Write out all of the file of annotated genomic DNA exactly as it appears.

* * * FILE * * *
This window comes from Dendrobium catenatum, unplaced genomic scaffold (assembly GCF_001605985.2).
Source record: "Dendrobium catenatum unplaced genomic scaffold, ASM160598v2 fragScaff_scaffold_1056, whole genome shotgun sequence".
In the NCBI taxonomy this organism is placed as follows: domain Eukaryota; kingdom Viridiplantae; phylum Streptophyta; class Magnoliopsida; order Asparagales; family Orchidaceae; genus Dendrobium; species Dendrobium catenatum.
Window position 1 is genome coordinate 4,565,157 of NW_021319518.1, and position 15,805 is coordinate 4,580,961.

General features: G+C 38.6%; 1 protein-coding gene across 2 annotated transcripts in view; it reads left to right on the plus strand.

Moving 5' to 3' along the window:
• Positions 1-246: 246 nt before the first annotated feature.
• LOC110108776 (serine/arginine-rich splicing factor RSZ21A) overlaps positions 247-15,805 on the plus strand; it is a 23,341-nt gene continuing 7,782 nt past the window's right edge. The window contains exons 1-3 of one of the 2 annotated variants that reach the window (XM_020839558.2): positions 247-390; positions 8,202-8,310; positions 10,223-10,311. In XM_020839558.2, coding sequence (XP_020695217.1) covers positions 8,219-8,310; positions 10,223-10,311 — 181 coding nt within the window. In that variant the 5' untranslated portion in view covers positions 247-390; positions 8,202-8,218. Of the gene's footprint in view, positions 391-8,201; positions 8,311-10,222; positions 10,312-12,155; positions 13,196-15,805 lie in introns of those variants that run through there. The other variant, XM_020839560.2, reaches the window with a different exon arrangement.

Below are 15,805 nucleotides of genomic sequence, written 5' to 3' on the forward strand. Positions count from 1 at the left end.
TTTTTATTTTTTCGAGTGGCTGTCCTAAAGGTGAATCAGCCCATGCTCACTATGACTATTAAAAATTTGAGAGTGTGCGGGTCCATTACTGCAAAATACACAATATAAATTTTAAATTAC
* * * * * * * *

This window comes from Dendrobium catenatum, unplaced genomic scaffold (assembly GCF_001605985.2).
Source record: "Dendrobium catenatum unplaced genomic scaffold, ASM160598v2 fragScaff_scaffold_1056, whole genome shotgun sequence".
In the NCBI taxonomy this organism is placed as follows: domain Eukaryota; kingdom Viridiplantae; phylum Streptophyta; class Magnoliopsida; order Asparagales; family Orchidaceae; genus Dendrobium; species Dendrobium catenatum.
Window position 1 is genome coordinate 4,565,157 of NW_021319518.1, and position 15,805 is coordinate 4,580,961.

General features: G+C 38.6%; 1 protein-coding gene across 2 annotated transcripts in view; it reads left to right on the plus strand.

Moving 5' to 3' along the window:
• Positions 1-246: 246 nt before the first annotated feature.
• LOC110108776 (serine/arginine-rich splicing factor RSZ21A) overlaps positions 247-15,805 on the plus strand; it is a 23,341-nt gene continuing 7,782 nt past the window's right edge. The window contains exons 1-3 of one of the 2 annotated variants that reach the window (XM_020839558.2): positions 247-390; positions 8,202-8,310; positions 10,223-10,311. In XM_020839558.2, coding sequence (XP_020695217.1) covers positions 8,219-8,310; positions 10,223-10,311 — 181 coding nt within the window. In that variant the 5' untranslated portion in view covers positions 247-390; positions 8,202-8,218. Of the gene's footprint in view, positions 391-8,201; positions 8,311-10,222; positions 10,312-12,155; positions 13,196-15,805 lie in introns of those variants that run through there. The other variant, XM_020839560.2, reaches the window with a different exon arrangement.

Below are 15,805 nucleotides of genomic sequence, written 5' to 3' on the forward strand. Positions count from 1 at the left end.
TTTTTATTTTTTCGAGTGGCTGTCCTAAAGGTGAATCAGCCCATGCTCACTATGACTATTAAAAATTTGAGAGTGTGCGGGTCCATTACTGCAAAATACACAATATAAATTTTAAATTAC